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Feature Article

Is My Loved One Abusing Pain Medications?

By William Cornish, MD, Samaritan Coastal Clinic

Abuse of opioid medications — narcotic painkillers such as oxycodone or hydrocodone — has increased so much in the last decade that the problem is now considered a national epidemic. The number of deaths from drug overdoses — mainly prescription painkillers and heroin — is comparable to the death rate of those with HIV at the peak of the AIDS epidemic in the late ’80s and early ’90s. 

Opioid abuse reaches across all social classes, races and geographical boundaries, affecting every state, county and town. Though there is a black market for painkillers, often problems with opioid pain medications begin with a prescription. Sometimes a spouse who had knee surgery or a teen injured in a football game becomes hooked on the medicine that was originally meant to help them. And when they start having trouble getting their hands on more pills, they might find that heroin can be relatively easy to obtain. Whether they stick to painkillers or move onto heroin, the threat of overdose looms.

How can you know if a loved one is abusing painkillers or becoming addicted? If you notice they want to take the medications more often, it may mean that they are in a lot of pain, but if they want to take more and more and it doesn’t make sense to you, that is a red flag. Addiction is a psychological phenomenon — a craving. They may seem tired or groggy a lot of the time. Their behavior might change. They may become less social or change their social group. They may miss work or school. You might find they are seeking more painkillers than the doctor prescribed and are trying to get pills from friends or family members. 

If the problem is not addressed, the threat of overdose is very real. Symptoms of overdose can lead to a loss of alertness, slurred speech, falling down and recurrent injuries, unconsciousness, decreased breathing and death. If you believe your loved one has overdosed, call 911.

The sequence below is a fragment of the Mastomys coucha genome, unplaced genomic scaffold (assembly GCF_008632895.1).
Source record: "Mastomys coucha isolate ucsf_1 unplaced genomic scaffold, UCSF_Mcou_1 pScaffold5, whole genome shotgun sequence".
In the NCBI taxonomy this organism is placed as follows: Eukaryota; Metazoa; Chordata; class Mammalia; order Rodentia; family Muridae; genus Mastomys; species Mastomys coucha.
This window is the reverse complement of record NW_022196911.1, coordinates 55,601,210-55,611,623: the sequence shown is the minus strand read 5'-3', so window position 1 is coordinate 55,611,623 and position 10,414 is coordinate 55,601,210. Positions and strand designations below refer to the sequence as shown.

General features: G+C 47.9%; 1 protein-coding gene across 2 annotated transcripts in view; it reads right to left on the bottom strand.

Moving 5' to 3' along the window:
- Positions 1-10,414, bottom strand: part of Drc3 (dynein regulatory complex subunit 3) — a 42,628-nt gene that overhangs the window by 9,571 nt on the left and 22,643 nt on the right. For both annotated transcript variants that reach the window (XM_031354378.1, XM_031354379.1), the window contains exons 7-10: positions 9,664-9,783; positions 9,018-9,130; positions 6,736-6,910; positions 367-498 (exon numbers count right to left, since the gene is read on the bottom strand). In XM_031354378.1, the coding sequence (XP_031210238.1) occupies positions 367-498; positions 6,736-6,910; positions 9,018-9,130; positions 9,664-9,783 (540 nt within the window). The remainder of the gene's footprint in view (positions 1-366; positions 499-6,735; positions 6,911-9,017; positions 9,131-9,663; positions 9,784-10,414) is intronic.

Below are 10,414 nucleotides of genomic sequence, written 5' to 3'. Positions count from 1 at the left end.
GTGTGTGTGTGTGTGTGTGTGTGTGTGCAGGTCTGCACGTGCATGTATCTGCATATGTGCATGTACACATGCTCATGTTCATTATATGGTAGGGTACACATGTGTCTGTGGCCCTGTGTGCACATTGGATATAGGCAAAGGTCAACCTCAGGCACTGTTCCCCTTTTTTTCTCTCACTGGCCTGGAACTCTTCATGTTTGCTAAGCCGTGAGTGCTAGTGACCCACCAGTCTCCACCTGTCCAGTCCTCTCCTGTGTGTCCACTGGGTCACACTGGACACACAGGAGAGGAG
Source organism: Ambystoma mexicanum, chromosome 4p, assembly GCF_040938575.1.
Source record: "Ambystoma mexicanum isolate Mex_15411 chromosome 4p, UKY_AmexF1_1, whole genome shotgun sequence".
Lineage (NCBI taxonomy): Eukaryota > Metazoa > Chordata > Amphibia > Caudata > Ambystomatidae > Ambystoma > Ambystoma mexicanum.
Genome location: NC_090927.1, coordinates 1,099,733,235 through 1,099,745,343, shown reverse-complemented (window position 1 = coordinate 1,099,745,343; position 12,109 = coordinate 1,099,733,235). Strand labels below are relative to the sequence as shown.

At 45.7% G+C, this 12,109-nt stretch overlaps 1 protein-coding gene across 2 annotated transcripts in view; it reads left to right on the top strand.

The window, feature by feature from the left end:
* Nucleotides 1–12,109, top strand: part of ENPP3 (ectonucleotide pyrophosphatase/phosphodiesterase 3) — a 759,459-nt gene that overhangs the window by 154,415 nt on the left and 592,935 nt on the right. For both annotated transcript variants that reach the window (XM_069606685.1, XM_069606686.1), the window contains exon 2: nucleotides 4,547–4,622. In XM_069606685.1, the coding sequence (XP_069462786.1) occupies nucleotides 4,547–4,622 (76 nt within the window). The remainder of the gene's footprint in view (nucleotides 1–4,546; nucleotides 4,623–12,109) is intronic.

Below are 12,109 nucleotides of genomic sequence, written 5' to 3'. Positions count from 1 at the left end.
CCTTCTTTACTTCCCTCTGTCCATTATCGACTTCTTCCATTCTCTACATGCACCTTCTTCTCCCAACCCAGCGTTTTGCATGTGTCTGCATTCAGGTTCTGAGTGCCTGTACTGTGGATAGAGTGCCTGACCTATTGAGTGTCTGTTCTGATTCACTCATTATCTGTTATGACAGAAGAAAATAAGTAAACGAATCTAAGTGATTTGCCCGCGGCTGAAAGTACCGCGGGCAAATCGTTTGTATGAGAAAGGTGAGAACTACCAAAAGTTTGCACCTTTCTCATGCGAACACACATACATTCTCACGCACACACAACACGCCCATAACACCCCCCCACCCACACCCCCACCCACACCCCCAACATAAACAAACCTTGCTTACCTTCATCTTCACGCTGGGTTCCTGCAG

If you suspect your family member or friend has a problem with painkillers, bring it up in a non-confrontational way. You can say something like, “Hey, I know you recently had surgery and you’re taking pain medication. I am wondering if you might be taking too much. I’ve noticed you seem very tired and have been slurring your words.”

Though patient privacy laws prevent doctors from talking to you about the details of someone else’s health care, this does not mean you cannot contact the doctor who prescribed the painkillers and say you are noticing a problem. It is also good to contact the primary care provider, as they have the most information about the patient’s history — including any past prescriptions for painkillers. 

If your loved one has become dependent on opioid medications, know that very few people are able to quit abusing painkillers on their own. When withdrawing from an addiction, patients may experience agitation or flu-like symptoms. These are not in themselves fatal. Patients generally need the help of a physician and many need to enroll in an inpatient program.